81. Dear preethi,

    You might as well forget about the UK. The gov has imposed a ruling that when you apply for visa, they restrict you from applying for training post, that is to say that you can no longer complete your FRCOphth in the UK. The only exception to that is if you graduate from a UK medical school.

  82. Dear Dr,

    I am a House Officer (HO), currently practising in Malaysia. I would like to ask regarding the acceptance into the Masters program offered by our local universities. As I have already gone through most of the posts prior to mine, I came to understand that there is a requirement of achieving a minimum of 85% SKT points. My question is this: do the SKT marks I obtain during my housemanship matter and would if affect my chances in getting into a Masters program in the future?

    I would like to also ask regarding the anaesthesiology program in Malaysia. Is FRCA recognized in Malaysia, if so, where and when are the exams held? With that said, I would like to gather more information regarding the Masters programme as well.

    My current fields of choice are Orthopaedics and Anaesthesiology, in that order. I may sound paranoid but I totally agree with your point on the influx of doctors and the level of competition that might surface in the coming years, hence the anxiety. Appreciate your input and apologies if I am asking a question that has already been answered before this. Thank you.

    • The SKT will be for the last 3 years before you apply for Master’s. FRCA ( England) is recognised but if I am not mistaken, you can’t undergo training for it in Malaysia. BUT you can sit for FANZA , however only training in HKL, UMMC, Penang GH and IJN is recognised.

  83. hello sir,
    im going to finish housemanship soon.i would like your opinion regarding future in becoming psychitric moedical officer and what is the demand in oversea since i would like to go abroad.and what are the exams i need to sit
    please reply soon
    thank you

    • The only way to become a Psychiatrist is by doing local Master’s programme but unfortunately it is NOT recognised elsewhere and you will not be able to work anywhere else as a psychiatrist. Unless you go now to overseas and do your training there.

  84. to doctor pagalavan, thanks to this broad information of yours , .this would surely give postgraduates the idea and awareness about the specified issues and matters . ..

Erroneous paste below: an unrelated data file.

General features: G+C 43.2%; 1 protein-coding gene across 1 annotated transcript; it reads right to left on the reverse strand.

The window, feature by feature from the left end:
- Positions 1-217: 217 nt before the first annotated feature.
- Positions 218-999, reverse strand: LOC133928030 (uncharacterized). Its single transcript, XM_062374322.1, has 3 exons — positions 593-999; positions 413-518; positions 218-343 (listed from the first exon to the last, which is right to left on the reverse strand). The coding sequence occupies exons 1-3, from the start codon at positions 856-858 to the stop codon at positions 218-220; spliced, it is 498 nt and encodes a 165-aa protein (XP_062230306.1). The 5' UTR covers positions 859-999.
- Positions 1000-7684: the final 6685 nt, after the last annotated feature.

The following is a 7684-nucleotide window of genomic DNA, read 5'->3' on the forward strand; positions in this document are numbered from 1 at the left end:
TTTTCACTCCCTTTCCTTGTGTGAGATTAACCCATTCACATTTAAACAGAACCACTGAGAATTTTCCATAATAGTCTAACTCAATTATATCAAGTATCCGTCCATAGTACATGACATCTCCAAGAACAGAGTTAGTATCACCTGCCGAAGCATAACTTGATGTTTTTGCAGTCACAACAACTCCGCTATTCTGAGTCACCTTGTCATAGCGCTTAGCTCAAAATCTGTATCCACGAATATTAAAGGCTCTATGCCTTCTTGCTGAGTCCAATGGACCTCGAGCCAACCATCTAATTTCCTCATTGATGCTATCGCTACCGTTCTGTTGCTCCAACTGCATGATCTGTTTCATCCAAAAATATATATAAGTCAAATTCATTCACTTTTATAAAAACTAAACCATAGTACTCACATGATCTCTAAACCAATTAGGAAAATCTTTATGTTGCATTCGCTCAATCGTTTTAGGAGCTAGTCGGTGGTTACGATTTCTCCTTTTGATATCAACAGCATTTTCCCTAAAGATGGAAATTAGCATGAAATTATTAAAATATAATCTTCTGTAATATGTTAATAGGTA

85. Dear sir,
    This is my second mail to you.this time i want to know whether there is any scope for foreign doctors to do housemanship in any of the hospitals/medical college in Malaysia and then get a license to work over there as a foreign doctor? do they pay during the housemanship? plus another thing is whether there is any scholarship programme for foreign doctors in malaysia.

    Thank you

    Dr. Zubair

    • Nope. Housemanship in Malaysia is only for Malaysians unless you are married to a Malaysian. To work in Malaysia, your basic degree mus be recognised by Malaysian Medical Council. There is no such scholarship for foreign students.

  86. on July 18, 2011 at 4:02 PM | Reply saravanabhava

    dear sir,
    i am dr.johnson mbbs from india , my degree is not recognised by singapore medical council , do i have a chance to study r work in singapore as a doctor..
    aslo if i clear mrcs part A can i get a training for mrcs part B in singapore plz give your advice…

  87. Dear Dr. Pagalavan,
    What would the process of gazetting a specialist medical degree in Malaysia involve? My specialist degree has been recommended and approved by the National Specialist Register, Malaysia. Does this mean the degree is automatically gazetted?

    • Suppose to be. NSR only approves you once they are satisfied that you have completed your training. Where did you train?

      • Dear Dr. Pagalavan,
        MD Pathology from Manipal, I trained again for 4 years from Singapore and completed my MRC part 1. I have been informed by NSR about the approval and the certificate is due to arrive in august. I would be grateful if you can brief me a little about the gazetting for the degree which will complete my entire medical registration in Malaysia.

  88. No. But have been offered a job in Malaysia.

  89. Would you please explain the differences between private and public sector hospitals to me in terms of gazettement? I would be grateful for any guidance.